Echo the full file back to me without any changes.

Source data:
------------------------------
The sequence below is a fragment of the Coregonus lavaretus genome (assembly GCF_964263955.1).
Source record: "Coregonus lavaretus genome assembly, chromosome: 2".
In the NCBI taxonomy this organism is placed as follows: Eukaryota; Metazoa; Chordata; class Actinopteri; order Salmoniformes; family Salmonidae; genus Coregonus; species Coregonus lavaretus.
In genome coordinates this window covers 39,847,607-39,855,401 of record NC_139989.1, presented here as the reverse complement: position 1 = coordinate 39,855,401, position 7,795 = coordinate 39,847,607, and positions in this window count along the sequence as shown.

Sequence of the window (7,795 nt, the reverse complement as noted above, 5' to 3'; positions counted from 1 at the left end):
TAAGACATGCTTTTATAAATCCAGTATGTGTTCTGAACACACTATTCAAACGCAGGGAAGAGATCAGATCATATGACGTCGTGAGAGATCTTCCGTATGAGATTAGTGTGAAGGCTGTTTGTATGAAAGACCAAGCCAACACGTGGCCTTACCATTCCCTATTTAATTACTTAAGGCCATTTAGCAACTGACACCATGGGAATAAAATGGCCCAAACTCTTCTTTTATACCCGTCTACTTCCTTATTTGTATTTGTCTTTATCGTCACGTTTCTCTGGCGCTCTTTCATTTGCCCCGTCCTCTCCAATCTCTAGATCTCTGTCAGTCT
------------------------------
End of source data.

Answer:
The sequence below is a fragment of the Coregonus lavaretus genome (assembly GCF_964263955.1).
Source record: "Coregonus lavaretus genome assembly, chromosome: 2".
In the NCBI taxonomy this organism is placed as follows: Eukaryota; Metazoa; Chordata; class Actinopteri; order Salmoniformes; family Salmonidae; genus Coregonus; species Coregonus lavaretus.
In genome coordinates this window covers 39,847,607-39,855,401 of record NC_139989.1, presented here as the reverse complement: position 1 = coordinate 39,855,401, position 7,795 = coordinate 39,847,607, and positions in this window count along the sequence as shown.

Sequence of the window (7,795 nt, the reverse complement as noted above, 5' to 3'; positions counted from 1 at the left end):
TAAGACATGCTTTTATAAATCCAGTATGTGTTCTGAACACACTATTCAAACGCAGGGAAGAGATCAGATCATATGACGTCGTGAGAGATCTTCCGTATGAGATTAGTGTGAAGGCTGTTTGTATGAAAGACCAAGCCAACACGTGGCCTTACCATTCCCTATTTAATTACTTAAGGCCATTTAGCAACTGACACCATGGGAATAAAATGGCCCAAACTCTTCTTTTATACCCGTCTACTTCCTTATTTGTATTTGTCTTTATCGTCACGTTTCTCTGGCGCTCTTTCATTTGCCCCGTCCTCTCCAATCTCTAGATCTCTGTCAGTCT